When asking about a person’s inspiration for a great business venture, the last thing you might expect to hear is "poverty", but for Mary, her experiences with struggling to feed her family and provide them with adequate shelter motivated her livelihood. You might not know it from looking at her cheerful demeanor or well-kept household, but for many years Mary struggled to provide just one meal a day, usually porridge, for her two children – let alone send them to school and keep them healthy.

 
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The greatest teacher

 

As the firstborn of seven children, Mary was no stranger to pitching in. “As a firstborn, you have to lead,” she said. But she strongly believes that her life before entering the Graduation programme taught her the most, in particular, how to be business-savvy and seize every opportunity that came her way.

I knew I could do [great] things if given the opportunity. I used to think about what I might do if I had a little extra money come my way.”

 
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While legends have it that trolls live under bridges, it is what happened above that really changed Mary’s outlook on life. Seeing an opportunity to make immediate returns on a tiny amount of savings she collected from the start of the program, Mary sprang into action to boost her income when she saw a bridge being built down the road from her home. She began selling refreshments and snacks to the workers there.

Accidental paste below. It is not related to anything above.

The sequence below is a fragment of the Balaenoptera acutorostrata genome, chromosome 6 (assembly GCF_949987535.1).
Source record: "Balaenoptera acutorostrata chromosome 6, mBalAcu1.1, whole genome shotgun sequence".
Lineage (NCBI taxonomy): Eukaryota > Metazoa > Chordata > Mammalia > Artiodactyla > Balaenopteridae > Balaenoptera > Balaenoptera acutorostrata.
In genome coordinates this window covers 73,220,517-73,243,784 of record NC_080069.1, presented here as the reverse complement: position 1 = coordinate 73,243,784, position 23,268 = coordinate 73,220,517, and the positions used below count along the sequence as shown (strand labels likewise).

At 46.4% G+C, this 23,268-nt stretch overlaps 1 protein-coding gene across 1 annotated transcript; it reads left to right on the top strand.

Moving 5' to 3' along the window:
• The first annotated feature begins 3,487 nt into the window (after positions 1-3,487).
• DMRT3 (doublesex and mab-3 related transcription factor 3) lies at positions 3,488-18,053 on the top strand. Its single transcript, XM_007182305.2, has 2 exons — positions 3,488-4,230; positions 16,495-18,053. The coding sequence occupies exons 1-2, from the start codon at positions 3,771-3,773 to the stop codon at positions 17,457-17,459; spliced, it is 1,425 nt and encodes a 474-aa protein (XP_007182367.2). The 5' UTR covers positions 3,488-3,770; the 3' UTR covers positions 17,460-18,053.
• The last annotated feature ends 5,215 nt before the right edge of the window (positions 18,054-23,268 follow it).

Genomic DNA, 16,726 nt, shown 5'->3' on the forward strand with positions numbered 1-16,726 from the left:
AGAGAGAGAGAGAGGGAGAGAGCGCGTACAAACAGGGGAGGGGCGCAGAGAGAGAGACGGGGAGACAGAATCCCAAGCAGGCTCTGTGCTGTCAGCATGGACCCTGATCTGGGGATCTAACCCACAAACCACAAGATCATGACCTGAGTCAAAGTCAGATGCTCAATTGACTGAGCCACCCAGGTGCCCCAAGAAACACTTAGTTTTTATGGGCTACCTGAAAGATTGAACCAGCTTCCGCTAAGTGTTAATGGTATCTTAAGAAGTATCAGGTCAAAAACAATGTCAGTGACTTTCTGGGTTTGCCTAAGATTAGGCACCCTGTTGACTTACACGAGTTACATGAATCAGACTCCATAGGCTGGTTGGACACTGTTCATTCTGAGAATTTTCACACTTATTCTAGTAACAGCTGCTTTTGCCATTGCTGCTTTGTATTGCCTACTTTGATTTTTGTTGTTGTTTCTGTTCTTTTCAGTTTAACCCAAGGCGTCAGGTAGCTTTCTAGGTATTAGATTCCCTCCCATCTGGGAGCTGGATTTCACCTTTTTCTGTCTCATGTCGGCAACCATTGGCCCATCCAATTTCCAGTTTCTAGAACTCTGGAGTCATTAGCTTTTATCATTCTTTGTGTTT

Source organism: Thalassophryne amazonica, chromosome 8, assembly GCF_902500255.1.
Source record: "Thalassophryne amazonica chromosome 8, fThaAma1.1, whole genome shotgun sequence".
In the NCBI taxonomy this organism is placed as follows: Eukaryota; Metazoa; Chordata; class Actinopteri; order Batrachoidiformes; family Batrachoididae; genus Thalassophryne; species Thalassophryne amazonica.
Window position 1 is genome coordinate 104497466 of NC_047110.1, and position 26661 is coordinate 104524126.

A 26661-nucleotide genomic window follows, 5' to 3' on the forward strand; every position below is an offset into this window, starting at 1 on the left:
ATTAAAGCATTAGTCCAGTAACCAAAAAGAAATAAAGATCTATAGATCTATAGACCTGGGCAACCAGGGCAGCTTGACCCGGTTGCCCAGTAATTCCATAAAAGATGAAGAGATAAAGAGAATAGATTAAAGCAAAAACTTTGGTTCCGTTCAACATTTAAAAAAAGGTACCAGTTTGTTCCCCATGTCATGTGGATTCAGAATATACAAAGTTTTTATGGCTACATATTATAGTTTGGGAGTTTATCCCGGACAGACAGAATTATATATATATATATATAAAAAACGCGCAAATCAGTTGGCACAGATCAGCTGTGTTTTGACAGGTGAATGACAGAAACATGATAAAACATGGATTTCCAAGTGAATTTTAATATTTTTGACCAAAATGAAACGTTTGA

Pay it forward

 

Taking the knowledge and skills she has gotten from her mentor and program trainings, Mary has made an effort to pass along what she learned to those around her, whenever the opportunity arises.

“When I see a few people in front of me, I see a classroom.”

When selling goods at the market, Mary also serves as a role model for her community, speaking to other young women about family planning and health issues. The unique learning aspect of the Graduation programme, implemented by CARE International in Kitui, with technical assistance provided by BRAC, enables participants to share a wealth of knowledge with not only their community members, but within their family units as well. As a single mother of three children, one of which was born with a physical disability, Mary’s family has greatly benefited from her increased income. She improved their home, ensured they went to school consistently, and also joined the national health insurance system, which provides free healthcare.

 
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Mary’s neighbors, including one of the village elders, have also seen a drastic change in Mary’s life.

“I can really witness the great change brought on by this project to Mary. It has enabled her to start, maintain and improve her business. Before she became a participant, she couldn’t afford much, and providing better nutrition for her child was a challenge and even renting a piece of land to till was not possible.”

Mary’s empowerment has helped her better integrate into her community. This has been vital for all participants’ success in the Graduation programme, and statements like these iIllustrate how impactful these changes are on the future trajectory of a household.

Programme for Rural Outreach of Financial Innovations and Technologies (PROFIT) Financial Graduation programme, funded by IFAD and the Government of Kenya, provides multiple enterprise options to participants to choose from based on their preference and abilities. Participants receive training from mentors and sometimes other experts to manage their chosen assets and create sustainable businesses that will last far beyond the end of the program.

 
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